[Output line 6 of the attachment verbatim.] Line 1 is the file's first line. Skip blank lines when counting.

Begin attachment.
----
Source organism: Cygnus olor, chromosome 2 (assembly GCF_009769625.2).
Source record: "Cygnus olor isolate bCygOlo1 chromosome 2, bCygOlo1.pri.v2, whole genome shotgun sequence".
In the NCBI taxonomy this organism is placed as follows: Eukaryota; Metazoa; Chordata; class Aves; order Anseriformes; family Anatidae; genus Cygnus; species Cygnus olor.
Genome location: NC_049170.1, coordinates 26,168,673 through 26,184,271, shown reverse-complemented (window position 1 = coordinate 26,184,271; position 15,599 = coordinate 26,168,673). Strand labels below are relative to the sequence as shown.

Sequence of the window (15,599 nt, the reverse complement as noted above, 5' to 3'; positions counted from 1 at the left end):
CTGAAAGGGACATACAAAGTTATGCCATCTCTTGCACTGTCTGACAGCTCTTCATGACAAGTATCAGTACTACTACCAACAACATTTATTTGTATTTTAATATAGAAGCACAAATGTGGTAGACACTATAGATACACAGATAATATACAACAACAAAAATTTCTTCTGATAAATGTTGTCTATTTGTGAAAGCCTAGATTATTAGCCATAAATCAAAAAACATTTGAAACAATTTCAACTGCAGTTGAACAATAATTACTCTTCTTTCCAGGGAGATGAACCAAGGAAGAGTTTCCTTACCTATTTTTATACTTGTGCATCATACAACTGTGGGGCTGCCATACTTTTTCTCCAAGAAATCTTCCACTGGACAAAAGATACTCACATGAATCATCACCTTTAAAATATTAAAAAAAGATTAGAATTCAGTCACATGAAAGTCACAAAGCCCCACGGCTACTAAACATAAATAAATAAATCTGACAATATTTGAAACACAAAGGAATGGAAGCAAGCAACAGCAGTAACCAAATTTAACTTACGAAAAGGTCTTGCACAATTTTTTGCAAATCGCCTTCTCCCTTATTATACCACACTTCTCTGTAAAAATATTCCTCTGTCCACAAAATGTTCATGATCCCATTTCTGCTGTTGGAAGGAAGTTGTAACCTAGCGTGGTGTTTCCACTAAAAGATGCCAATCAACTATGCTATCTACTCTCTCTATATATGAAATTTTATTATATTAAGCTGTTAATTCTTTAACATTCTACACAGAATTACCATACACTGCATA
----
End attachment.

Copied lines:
CTGAAAGGGACATACAAAGTTATGCCATCTCTTGCACTGTCTGACAGCTCTTCATGACAAGTATCAGTACTACTACCAACAACATTTATTTGTATTTTAATATAGAAGCACAAATGTGGTAGACACTATAGATACACAGATAATATACAACAACAAAAATTTCTTCTGATAAATGTTGTCTATTTGTGAAAGCCTAGATTATTAGCCATAAATCAAAAAACATTTGAAACAATTTCAACTGCAGTTGAACAATAATTACTCTTCTTTCCAGGGAGATGAACCAAGGAAGAGTTTCCTTACCTATTTTTATACTTGTGCATCATACAACTGTGGGGCTGCCATACTTTTTCTCCAAGAAATCTTCCACTGGACAAAAGATACTCACATGAATCATCACCTTTAAAATATTAAAAAAAGATTAGAATTCAGTCACATGAAAGTCACAAAGCCCCACGGCTACTAAACATAAATAAATAAATCTGACAATATTTGAAACACAAAGGAATGGAAGCAAGCAACAGCAGTAACCAAATTTAACTTACGAAAAGGTCTTGCACAATTTTTTGCAAATCGCCTTCTCCCTTATTATACCACACTTCTCTGTAAAAATATTCCTCTGTCCACAAAATGTTCATGATCCCATTTCTGCTGTTGGAAGGAAGTTGTAACCTAGCGTGGTGTTTCCACTAAAAGATGCCAATCAACTATGCTATCTACTCTCTCTATATATGAAATTTTATTATATTAAGCTGTTAATTCTTTAACATTCTACACAGAATTACCATACACTGCATA